I was fortunate to have been one such student, commencing in Sturtevant's door was always open to students and faculty. I well remember Morgan coming to Sturtevant's office to discuss matters affecting the Division. Sturtevant told us that the award of the Nobel Prize to Morgan in was an important factor in elevating the prestige and status of the Biology Division at the Institute.
At the time, the only other Nobel Laureate at Caltech was Millikan. From to , the Division was managed by a committee chaired by Sturtevant. Beadle and the Caltech Period to Beadle and Pauling with molecular model.
Beadle carried on the Morgan tradition of strongly supporting basic research and maintaining a stimulating intellectual atmosphere. He had collaborated with Sturtevant on a monumental study of inversions and together they wrote a textbook of genetics. He had collaborated also during that time with Sterling Emerson, and with E.
Beadle was clearly a part of the Morgan legacy. Beadle in lab coat. George Beadle and B. Courtesy of the Caltech Archives. Beadle received the Nobel Prize in Physiology or Medicine in for work carried out at Stanford University on the biochemical genetics of the bread mold, Neurospora. In his biographical memoir on Beadle, Horowitz ref. Sturtevant had shown that the vermilion eye color mutation is non-autonomously expressed in flies that are mosaic for the vermilion mutation and its wild-type allele.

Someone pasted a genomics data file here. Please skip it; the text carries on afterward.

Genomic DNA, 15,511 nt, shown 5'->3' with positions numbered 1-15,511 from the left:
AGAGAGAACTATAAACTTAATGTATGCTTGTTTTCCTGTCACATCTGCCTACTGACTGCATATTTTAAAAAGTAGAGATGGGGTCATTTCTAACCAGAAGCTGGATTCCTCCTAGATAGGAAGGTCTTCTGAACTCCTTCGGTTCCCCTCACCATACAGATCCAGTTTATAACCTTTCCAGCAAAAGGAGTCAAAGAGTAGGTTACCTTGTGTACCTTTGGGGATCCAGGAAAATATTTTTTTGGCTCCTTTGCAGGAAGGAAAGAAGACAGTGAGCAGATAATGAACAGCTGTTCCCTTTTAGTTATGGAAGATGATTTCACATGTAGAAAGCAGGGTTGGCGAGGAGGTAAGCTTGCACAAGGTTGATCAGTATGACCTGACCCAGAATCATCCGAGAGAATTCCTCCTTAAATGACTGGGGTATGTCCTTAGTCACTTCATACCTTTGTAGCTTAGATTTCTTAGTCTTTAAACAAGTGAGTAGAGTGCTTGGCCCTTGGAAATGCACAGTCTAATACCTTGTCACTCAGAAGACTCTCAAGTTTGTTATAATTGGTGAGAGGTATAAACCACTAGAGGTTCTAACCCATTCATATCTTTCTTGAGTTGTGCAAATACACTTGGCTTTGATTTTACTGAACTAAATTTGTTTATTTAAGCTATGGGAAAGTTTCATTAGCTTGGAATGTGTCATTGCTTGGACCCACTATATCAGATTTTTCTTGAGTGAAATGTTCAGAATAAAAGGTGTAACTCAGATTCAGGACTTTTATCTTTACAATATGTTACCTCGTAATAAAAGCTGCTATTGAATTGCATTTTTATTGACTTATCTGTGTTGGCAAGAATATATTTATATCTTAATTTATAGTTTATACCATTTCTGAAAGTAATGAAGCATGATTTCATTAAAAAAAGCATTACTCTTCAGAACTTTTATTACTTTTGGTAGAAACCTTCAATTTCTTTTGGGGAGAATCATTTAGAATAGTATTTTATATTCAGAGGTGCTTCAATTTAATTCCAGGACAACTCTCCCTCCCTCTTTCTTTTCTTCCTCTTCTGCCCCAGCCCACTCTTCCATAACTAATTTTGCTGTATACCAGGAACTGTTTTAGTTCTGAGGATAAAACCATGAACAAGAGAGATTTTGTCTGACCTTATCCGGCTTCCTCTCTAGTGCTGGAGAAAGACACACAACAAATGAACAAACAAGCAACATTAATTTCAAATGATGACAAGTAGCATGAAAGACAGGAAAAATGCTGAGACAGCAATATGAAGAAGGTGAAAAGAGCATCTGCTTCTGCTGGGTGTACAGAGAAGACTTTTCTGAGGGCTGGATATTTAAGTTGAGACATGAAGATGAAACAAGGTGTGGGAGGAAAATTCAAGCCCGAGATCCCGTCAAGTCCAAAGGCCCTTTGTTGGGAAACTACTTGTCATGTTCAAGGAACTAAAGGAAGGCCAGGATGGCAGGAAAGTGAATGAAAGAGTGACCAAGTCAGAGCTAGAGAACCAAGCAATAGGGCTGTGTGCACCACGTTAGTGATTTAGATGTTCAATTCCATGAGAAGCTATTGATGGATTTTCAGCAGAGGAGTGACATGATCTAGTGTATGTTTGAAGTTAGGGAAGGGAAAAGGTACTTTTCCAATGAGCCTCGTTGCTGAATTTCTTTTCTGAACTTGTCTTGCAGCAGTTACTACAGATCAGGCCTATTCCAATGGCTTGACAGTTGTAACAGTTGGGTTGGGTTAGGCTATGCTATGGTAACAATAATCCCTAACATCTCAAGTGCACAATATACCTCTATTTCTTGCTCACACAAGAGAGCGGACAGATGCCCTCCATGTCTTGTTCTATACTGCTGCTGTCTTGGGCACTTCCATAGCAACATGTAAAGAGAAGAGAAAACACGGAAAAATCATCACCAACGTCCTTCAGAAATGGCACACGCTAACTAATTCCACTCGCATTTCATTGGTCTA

Beadle and Ephrussi designed at Caltech a set of experiments, involving transplantation of larval imaginal eye discs, to study the vermilion-plus hormone, as they called the diffusible substance. They carried out these experiments in Paris in Ephrussi's laboratory. They were able to show that another eye color gene, cinnabar, lacks a cinnabar-plus substance and that the wild-type vermilion and cinnabar genes control sequential steps in a biochemical pathway leading to the brown eye pigment.
Beadle correctly realized that the fungus Neurospora would provide better genetic material for exploring such pathways.
Tatum co-winner with Beadle of the Nobel Prize and colleagues at Stanford were then successful in dissecting the biochemical pathways that are involved in the synthesis of vitamins and many amino acids in that organism. The Neurospora findings opened a new era, now known as molecular genetics. During Beadle's tenure as chairman, N. Edgar were added to the faculty in genetics. Horowitz and Mitchell had been associated with Beadle at Stanford and played major roles in developing the one-gene one-enzyme hypothesis that led to the award of the Nobel Prize to Beadle and Tatum.
Other appointments during Beadle's chairmanship that added strength in animal virology were R.